One Earth Future Foundation and RTC Impact Fund developed this study to explore the role that an impact investment fund may have in the negotiation of mining-related community agreements. This analysis is based on a review of relevant literature and interviews with stakeholders in select jurisdictions with specific focus on the Philippines, where the free, prior, and informed consent of indigenous communities to mining is legally required.
Is a world without war possible in the 21st century?Trends in armed conflict and a developing body of social scientific research suggest that this idea is plausible.Based on a discussion of high-level experts held in 2014, this report reviews the existing research on peace and conflict to argue that peace is an achievable goal for the globe.Current systems for human security have largely succeeded in reducing the risk of war, and if these systems are extended and sustained then it is possible that the world will reach a stable system without war.This report lays out three initial starting p
Though approximately one in four coup attempts takes place during an ongoing civil war, scholars have not yet analyzed how the incidence of civil war affects coup attempts and outcomes. We conduct the first empirical analysis of the relationship between ongoing civil war and coup activity, finding (1) war increases the risk of a coup attempt, though (2) war-time coup attempts are significantly less likely to be successful, and (3) the risk of war-time coup is much higher when states face stronger rebel groups that pose greater threats to the political survival of the incumbent government.
When rebels provide social services, do they have more leverage negotiating the terms of a peace deal? The literature suggests service-providing groups may, on average, have a wider base of support and a more centralized organizational structure. We argue that these features deter potential spoilers from breaking away from the organization during negotiation processes. This, in turn, makes governments more willing to enter negotiations since the threat from spoilers is smaller.
The joint survey of UNODC and OBP finds that:
• Poor economic conditions were reported as the major reason for engaging in piracy, and long-term solutions to piracy should address this.
• Prisoners report being very impacted by prison, and express a strong desire to avoid future prison time.
• International navies, more than any other counter-piracy activity, were listed as the primary deterrent. Armed guards aboard ships were also frequently listed.
As part of an ongoing lessons-learned project based on Oceans Beyond Piracy’s work with the Contact Group on Piracy off the Coast of Somalia, OEF Research is documenting the potential role of non-state actors in maritime security. Based on this work, in November 2014 OEF Research staff participated in a research workshop organized under the NATO Science for Peace and Security Program. This workshop focused on questions of communication and coordination in maritime security, with an eye to improving NATO maritime strategy and maritime security more broadly.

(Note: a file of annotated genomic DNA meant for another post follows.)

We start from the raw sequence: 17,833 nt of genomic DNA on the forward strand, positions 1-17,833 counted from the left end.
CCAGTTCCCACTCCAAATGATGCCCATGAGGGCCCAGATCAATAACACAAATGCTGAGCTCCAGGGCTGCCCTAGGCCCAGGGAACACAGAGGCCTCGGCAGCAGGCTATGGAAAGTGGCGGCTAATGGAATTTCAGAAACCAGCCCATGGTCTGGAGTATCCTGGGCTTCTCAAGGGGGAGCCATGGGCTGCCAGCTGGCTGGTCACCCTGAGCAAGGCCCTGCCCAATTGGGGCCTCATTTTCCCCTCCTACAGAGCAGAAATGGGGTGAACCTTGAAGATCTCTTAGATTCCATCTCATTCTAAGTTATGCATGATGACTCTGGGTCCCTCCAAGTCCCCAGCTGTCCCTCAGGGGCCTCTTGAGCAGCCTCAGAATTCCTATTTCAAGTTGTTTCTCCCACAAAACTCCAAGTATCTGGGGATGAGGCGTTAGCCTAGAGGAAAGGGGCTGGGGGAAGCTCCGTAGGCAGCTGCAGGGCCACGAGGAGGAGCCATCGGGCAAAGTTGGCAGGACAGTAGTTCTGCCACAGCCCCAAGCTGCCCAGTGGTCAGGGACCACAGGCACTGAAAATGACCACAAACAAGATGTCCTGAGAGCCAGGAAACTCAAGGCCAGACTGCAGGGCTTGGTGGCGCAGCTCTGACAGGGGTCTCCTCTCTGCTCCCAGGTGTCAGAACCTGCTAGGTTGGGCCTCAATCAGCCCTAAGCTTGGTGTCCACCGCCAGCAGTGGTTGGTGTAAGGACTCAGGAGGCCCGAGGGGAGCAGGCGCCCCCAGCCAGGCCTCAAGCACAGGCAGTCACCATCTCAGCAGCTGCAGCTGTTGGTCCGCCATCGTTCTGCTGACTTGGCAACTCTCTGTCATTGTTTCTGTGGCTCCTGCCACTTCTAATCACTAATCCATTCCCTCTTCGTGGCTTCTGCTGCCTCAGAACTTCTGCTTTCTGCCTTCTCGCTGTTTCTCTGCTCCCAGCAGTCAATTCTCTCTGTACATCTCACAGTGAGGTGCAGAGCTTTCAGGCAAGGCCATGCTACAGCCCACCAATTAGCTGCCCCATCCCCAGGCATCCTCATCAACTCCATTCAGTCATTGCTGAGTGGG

Non-state actors have a strong counter-piracy role for the maritime sector, potentially greater than the role they play in land-based problems. They can provide direct services, or serve as the coordinators for networked structures to address collective problems. The process for engaging with non-state actors can take time, but systems interested in addressing maritime problems should consider formal outreach activities to bring them onboard.
This chapter was published as part of the book Prosecuting Maritime Piracy, editors Michael P. Scharf, Michael Newton, and Milena Sterio (Cambridge University Press). The book addresses distinctive issues that arise during the course of domestic maritime piracy prosecutions.
This report is the fifth in a series by Oceans Beyond Piracy with support from OEF Research.These reports annually seek to assess the cost of maritime piracy - both economic and human - to the international community. Somali piracy off the Horn of Africa is one area of focus; following is piracy in the Gulf of Guinea. New this year is an analysis of the human cost of piracy in Southeast Asia.
The persistence of altruism and spite remains an enduring problem of social evolution. It is well known that selection for these actions depends on the structure of the population—that is, on actors' genetic relationships to recipients and to the ‘neighbourhood’ impacted by their actions. Less appreciated, however, is that population structure can cause genetic asymmetries between partners whereby the relatedness (defined relative to the neighbourhood) of an individual i to a partner j will differ from the relatedness of j to i.